Nicolas Gomez- Chicano/a Art

   “Chicana Mural” inspired by Diego Rivera is licensed under CC BY-NC 3.0


“Chicano Legacy” mosaic by Maria Torero is licensed under CC BY-SA 3.0


“Traditions” by Gabriel Garcia is licensed under CC BY-SA 3.0


Preface: Hi, my name is Nicolas Gomez and my portfolio is on Chicano/a art and the importance it had in the Chicano Movement. The licensing I will be using  is CC BY-SA.


Introduction: This portfolio will cover the importance that Chicano/a art had on the Chicano movement. Mexican American artists established a unique artistic identity in the United States, much of the art and the artists creating Chicano/a Art were heavily influenced by the Chicano Movement which began in the 1960s. The movement was a socio-political movement by Mexican Americans coming together to create a unified voice to enact change for their people. The Chicano Movement was focused on a fight for civil and political rights of its people. Chicanos have used art to express their cultural values, as protest or for artistic value, the artwork speaks to them because it demonstrates their culture and history.


Themes: The two themes that my portfolio will be addressing is the cultural importance in all of the artwork produced by these Chicano/a artists and the variety of messages that each piece of artwork depicts. The Chicano/a artists heavily involve many different aspects of Mexican culture, that all have a significant importance in their lives. They demonstrate the hardships that their people have had to go through in life, they create art that allows them to remember the people who were instrumental in getting them where they are today, there are also artists that use their pieces of work to protest. Culture is so important in Chicano/a art, because the artwork is able to tell a story about the lives of Mexican American people and all they have had to go through.


Analysis: The Chicano/a art movement began roughly after the rise of the Chicano movement, the art was influenced by post-Mexican Revolution ideologies, pre-Columbian art, European painting techniques and Mexican-American social, political and cultural issues. Some aspects that the artwork focused on were the history and culture, restoration of land grants, and equal opportunity for social mobility for all Mexican Americans. The first piece of artwork that I included in my portfolio, is a mural located in Balmy alley, which is a very popular alley that contains a collection of murals, it is located in San Francisco, California. Murals created by Chicano artists reclaim public spaces, encourage community participation, and aid in neighborhood development and beautification. Chicano/a art has drawn much influence from prominent muralists from the Mexican Renaissance, such as Diego Rivera and José Orozco and in the case of the first piece of artwork that I included, the artist or artists were inspired by Diego Rivera to create this masterpiece. The second piece of artwork that I included in my portfolio is a mosaic done by Maria Torero, it is a mural of Carlos Blanco Aguinaga located on the University of California, San Diego campus, he was a very distinguished literary critic and fiction writer, who was a founding member of the University of California San Diego Department of Literature. He was the faculty advisor for the Mexican American Youth Association. His experience of exile, political commitment, literary sensibility, and generosity as a mentor to the youth, contributed to make Carlos Blanco Aguinaga an especially influential intellectual, scholar of Spanish and Latin America literature and a very helpful person. The third and final piece of artwork that I included is a depiction of an event that is celebrated every year in Mexican American culture, known as Dia de los muertos, or Day of the Dead. As new generations arise, Chicano/a art plays a role in educating their youth about essential histories, traditions and values of their identity and culture. One of the most celebrated holidays in Mexican culture is the Day of the Dead. The holiday focuses on gatherings of family and friends to pray for and remember family and friends who have died. So it goes to show you that there are so many pieces of Chicano/a artwork that contain a specific message that it addresses.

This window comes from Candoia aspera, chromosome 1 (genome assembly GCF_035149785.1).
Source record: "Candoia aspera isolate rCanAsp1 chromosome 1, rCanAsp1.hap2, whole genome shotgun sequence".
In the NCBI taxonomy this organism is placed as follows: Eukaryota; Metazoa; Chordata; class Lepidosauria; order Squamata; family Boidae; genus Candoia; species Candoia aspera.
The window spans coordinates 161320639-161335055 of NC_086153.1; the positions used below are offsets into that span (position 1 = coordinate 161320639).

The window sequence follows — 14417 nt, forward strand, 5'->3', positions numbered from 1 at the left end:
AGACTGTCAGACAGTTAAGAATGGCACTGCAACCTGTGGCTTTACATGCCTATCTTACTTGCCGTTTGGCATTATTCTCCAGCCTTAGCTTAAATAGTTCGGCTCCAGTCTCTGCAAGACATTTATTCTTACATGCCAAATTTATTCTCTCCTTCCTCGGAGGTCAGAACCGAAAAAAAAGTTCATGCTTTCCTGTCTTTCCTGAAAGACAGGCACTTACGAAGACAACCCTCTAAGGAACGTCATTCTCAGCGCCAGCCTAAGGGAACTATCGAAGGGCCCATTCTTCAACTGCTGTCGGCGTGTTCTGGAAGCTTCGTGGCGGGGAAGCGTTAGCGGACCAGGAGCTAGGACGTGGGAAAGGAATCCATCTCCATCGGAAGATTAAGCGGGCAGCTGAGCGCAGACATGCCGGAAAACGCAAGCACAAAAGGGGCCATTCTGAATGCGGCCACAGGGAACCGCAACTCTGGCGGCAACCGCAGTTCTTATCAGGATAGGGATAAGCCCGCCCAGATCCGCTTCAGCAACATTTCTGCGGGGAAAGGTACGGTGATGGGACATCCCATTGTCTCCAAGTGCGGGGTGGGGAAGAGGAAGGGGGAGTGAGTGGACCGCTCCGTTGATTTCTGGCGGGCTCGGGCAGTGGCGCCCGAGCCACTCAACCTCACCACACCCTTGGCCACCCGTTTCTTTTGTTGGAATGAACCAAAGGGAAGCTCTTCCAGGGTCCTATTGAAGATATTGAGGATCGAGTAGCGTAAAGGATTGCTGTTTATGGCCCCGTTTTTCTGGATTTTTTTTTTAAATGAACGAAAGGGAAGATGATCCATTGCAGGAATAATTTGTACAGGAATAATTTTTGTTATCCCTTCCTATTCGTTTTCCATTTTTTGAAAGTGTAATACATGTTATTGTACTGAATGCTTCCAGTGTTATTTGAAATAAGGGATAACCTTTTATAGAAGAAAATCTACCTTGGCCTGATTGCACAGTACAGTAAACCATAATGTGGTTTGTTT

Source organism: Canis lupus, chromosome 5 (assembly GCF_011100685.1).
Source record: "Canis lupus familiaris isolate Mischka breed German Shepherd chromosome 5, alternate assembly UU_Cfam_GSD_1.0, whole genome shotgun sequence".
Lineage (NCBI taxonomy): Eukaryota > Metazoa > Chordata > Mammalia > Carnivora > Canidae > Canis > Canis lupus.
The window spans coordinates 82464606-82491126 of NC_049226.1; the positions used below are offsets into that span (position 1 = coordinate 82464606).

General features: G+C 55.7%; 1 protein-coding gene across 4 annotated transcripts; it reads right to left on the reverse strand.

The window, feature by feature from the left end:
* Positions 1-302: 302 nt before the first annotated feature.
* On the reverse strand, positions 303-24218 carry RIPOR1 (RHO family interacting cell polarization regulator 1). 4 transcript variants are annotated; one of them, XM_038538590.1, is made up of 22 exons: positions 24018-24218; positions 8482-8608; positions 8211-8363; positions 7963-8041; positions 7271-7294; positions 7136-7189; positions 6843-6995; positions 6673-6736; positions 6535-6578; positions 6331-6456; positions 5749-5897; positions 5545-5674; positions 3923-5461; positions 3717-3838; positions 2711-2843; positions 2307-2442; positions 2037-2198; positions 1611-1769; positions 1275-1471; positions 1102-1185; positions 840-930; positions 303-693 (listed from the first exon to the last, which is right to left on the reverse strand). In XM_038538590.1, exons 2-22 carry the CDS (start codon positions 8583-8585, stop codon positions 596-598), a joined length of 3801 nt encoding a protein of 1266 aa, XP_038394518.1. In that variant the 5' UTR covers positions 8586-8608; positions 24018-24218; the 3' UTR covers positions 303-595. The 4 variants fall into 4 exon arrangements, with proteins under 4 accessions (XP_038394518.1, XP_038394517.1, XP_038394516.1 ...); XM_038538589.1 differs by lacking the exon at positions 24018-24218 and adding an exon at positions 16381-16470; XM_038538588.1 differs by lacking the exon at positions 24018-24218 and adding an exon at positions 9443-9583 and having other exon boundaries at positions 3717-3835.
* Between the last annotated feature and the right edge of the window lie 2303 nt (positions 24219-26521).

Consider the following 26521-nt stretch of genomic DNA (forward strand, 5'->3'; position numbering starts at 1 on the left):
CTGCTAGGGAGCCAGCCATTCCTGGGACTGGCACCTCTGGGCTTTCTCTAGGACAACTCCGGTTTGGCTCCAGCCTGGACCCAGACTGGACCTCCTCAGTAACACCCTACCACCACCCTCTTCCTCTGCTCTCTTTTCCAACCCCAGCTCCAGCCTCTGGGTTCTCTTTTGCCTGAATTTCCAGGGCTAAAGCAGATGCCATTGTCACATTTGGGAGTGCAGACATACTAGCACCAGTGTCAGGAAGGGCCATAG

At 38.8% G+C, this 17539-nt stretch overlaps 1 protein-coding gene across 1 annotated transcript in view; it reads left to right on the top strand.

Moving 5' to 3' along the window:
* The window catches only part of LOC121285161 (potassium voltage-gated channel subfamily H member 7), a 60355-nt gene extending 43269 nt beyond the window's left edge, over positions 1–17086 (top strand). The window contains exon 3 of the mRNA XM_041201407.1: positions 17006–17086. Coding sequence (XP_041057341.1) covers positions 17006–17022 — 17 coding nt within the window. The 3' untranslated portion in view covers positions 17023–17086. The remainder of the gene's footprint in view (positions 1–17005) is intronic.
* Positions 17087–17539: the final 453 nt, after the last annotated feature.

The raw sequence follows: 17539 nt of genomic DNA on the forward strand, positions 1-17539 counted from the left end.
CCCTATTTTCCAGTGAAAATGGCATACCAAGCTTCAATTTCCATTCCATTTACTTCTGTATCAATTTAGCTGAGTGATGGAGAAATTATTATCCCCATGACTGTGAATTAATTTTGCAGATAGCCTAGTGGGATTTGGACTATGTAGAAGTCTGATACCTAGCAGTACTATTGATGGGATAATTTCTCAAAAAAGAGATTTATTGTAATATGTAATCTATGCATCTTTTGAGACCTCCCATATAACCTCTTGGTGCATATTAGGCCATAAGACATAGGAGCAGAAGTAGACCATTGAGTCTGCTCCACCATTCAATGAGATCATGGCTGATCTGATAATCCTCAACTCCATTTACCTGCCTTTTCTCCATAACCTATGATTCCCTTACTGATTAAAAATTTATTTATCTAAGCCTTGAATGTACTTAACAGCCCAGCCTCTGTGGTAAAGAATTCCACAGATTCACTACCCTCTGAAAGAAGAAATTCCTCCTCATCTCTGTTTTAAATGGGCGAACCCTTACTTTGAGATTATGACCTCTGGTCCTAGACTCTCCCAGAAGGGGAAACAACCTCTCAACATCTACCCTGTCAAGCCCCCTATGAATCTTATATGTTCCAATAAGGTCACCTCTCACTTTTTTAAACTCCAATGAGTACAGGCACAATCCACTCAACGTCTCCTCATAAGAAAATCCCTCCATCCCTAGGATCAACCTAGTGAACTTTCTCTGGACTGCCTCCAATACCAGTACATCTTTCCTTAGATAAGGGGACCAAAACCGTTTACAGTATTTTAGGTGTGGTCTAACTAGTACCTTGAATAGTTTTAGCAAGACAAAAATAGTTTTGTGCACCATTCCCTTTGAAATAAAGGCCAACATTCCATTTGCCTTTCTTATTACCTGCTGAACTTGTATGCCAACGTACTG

Application: Chicano/a art was influenced by the Chicano movement, but even after the movement dissolved, Chicano art continued as an activist endeavor, challenging the social constructs of discrimination, citizenship and nationality, and labor exploitation, in  an effort to create social change. Chicano art in its activist endeavors has become a form of popular education, of the people and by the people, in its ability to create a serious discussion about these issues while also empowering Chicanos to construct their own solutions. I believe that Chicano/a Art is very important in understanding the effects that injustice can have on a group of people. Chicano/a Art reveals the true reality of everything a Chicano might go through in their lifetime. Racism, discrimination, injustice, all those things can negatively affect a person on the inside. Which is why the Chicano movement came to action, they were looking for a way to improve their quality of life, and through the use of art and many other things, they were able to improve it.







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Health and Environmental Humanities Artistic Expression Portfolio Copyright © by The Students of HUM2020 is licensed under a Creative Commons Attribution 4.0 International License, except where otherwise noted.

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